The Clemson University Board of Trustees voted today to remove the name of John C. Calhoun from the university's honors college, effective immediately. The trustees also requested authority to remove Ben Tillman's name from Tillman Hall.
"Clemson University has a long-celebrated history of tradition and excellence, but we must recognize there are central figures in Clemson's history whose ideals, beliefs and actions do not represent the university's core values of respect and diversity," trustees Chairman Smyth McKissick said in a news release. "Today's action by the board acknowledges that now is the time to move forward together as a more unified Clemson family in order to make our university stronger today and into the future."
Official conversations about some of the names and history at Clemson have been taking place for several years, often growing louder when racist incidents across the state and nation were in the headlines. Calhoun and Tillman were both politicians who served in numerous offices, Calhoun most prominently as vice president of the United States and Tillman as governor, according to information on the university website. The university is built on land where Calhoun lived. Tillman played a significant role in establishing the university in accordance with the will of Thomas Green Clemson, Calhoun's son-in-law.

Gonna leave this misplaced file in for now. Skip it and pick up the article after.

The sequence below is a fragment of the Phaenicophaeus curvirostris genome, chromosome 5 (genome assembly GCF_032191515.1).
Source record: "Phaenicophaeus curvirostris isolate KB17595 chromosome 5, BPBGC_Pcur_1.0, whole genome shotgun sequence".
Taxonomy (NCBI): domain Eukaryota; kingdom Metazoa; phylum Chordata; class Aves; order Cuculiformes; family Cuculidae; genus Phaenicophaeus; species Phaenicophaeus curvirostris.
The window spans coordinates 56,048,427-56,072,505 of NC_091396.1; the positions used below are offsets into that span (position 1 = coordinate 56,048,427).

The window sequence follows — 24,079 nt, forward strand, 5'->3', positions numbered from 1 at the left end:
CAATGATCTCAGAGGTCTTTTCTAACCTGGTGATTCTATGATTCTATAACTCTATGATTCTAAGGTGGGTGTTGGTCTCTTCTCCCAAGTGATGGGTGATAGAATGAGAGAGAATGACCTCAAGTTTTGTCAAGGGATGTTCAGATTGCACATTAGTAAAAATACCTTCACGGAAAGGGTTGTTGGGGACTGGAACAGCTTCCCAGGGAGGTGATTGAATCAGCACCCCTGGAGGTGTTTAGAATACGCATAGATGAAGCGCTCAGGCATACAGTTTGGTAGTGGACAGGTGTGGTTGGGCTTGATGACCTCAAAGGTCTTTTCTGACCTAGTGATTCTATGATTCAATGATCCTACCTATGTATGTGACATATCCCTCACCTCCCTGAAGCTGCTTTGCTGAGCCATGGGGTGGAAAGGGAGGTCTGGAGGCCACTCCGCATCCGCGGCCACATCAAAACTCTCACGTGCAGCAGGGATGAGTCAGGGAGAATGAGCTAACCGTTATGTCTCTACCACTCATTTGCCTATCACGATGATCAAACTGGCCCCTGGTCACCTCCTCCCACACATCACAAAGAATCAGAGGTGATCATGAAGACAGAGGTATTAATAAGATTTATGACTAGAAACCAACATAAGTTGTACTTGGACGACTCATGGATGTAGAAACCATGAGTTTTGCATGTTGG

In 2015 the trustees established a history task force to "tell the full and complete history of Clemson," the news release said. "During the past few years, the task force has taken several actions, including erecting historical markers, documenting Clemson founders' biographies, and updating historical signage to better reflect the complete history. The board actions today were in keeping...